Deprecate Foldable for Either

Kris Nuttycombe kris.nuttycombe at
Fri Mar 3 17:28:24 UTC 2017

On Fri, Mar 3, 2017 at 8:32 AM, lennart spitzner <lsp at
> wrote:

> (This is a reply to this topic in general, not specific to Andreas'
> suggestion. Also, this argument should generalize well to other Foldable
> methods/instances.)
> I don't like the behaviour you observe either. Still the analysis/proposal
> ignores half of the cause - this has been (at least indirectly) pointed out
> repeatedly in this and past threads already, but I'd like to state it
> clearly because people also repeatedly seem to ignore the fact.
> In order for the expression `concat (xs :: [Either a [b]])` to be
> accepted, two things need to be the case: Firstly the concat in scope needs
> to be one that is expressed in terms of Foldable. Secondly there needs to
> be a Foldable instance for Either. (Technically it needs to be in scope
> too, but the difference matters only if the instance was an orphan, but
> I'll assume for now that "orphanization" is not the solution.) The first
> reason is of course connected to the design of the default Prelude - which
> I suppose was responsible for getting the specific `concat` into scope here.

I think there's an even more fundamental cause that has been stated
implicitly, but not explicitly, in this discussion. Some of us have been
continuing the discussion on Twitter, and I want to recapitulate the
essential points from that exchange here.

In Haskell, Either is the right-biased polymorphic 2-ary sum type;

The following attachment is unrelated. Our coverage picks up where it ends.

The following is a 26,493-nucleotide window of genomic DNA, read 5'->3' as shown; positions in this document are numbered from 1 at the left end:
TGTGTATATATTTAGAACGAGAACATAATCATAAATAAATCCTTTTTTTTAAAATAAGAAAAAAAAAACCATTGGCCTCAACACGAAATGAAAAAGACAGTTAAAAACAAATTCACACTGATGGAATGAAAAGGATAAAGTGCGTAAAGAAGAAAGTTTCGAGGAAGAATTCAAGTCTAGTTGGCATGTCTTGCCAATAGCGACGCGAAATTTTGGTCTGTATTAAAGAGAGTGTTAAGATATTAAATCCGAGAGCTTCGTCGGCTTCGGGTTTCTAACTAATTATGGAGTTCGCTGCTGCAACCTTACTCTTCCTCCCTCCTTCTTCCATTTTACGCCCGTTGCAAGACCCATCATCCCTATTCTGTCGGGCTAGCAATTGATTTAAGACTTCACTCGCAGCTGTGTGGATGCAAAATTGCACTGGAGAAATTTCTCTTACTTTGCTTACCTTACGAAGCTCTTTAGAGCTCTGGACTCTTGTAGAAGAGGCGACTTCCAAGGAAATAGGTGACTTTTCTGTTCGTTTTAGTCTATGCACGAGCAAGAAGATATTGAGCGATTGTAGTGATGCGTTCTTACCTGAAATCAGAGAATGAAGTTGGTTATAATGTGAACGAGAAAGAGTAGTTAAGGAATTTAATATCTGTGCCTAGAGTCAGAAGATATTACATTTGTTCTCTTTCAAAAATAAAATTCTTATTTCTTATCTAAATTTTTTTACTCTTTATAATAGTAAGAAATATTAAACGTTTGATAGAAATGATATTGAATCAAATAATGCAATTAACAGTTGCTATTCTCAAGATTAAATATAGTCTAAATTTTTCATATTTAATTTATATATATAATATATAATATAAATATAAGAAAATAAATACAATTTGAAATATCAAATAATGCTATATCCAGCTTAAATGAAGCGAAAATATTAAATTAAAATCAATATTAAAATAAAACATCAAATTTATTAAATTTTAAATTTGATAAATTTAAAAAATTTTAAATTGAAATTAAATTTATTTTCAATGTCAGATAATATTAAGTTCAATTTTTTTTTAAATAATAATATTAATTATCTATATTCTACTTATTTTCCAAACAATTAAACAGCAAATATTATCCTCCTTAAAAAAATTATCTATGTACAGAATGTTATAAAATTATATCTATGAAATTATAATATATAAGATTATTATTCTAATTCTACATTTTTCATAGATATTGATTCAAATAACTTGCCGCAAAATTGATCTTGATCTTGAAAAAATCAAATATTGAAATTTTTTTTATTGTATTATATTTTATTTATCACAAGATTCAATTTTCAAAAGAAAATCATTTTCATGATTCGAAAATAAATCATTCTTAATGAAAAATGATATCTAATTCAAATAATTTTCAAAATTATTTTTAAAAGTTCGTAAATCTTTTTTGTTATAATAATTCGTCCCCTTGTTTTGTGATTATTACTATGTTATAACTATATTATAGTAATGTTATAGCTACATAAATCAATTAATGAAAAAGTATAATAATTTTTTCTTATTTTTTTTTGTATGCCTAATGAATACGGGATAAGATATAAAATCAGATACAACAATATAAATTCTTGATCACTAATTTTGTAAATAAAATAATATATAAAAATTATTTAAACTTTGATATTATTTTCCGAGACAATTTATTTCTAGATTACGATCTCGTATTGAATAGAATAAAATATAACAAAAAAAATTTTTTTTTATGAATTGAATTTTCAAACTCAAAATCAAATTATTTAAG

similarly, '(,)' is the snd-biased polymorphic 2-ary product type. These
biases are, from my perspective at least, a historical artifact that we're
kind of stuck with. @EyalL on Twitter correctly points out that in
retrospect, having Either be unbiased, and having a second, biased type
with 'Terminate' and 'Continue' constructors might have been the better
choice. However, we depend uncritically upon the bias of Either all the
time when we >>= it, so objecting to this bias propagating to its being
Foldable is inconsistent. I personally depend upon the bias of (,) much
less frequently, but I don't assume that gives me any claim to influence
others' use of this bias. If, in days of yore, the semantics of Either and
(,) had been defined to be unbiased, and separate biased versions been
defined, these arguments might have been avoided, and we'd probably see
relatively little use of the unbiased Either and predominant use of the
unbiased (,). Maybe a new language will some day make this choice with the
benefit of hindsight upon the Haskell community's struggles.

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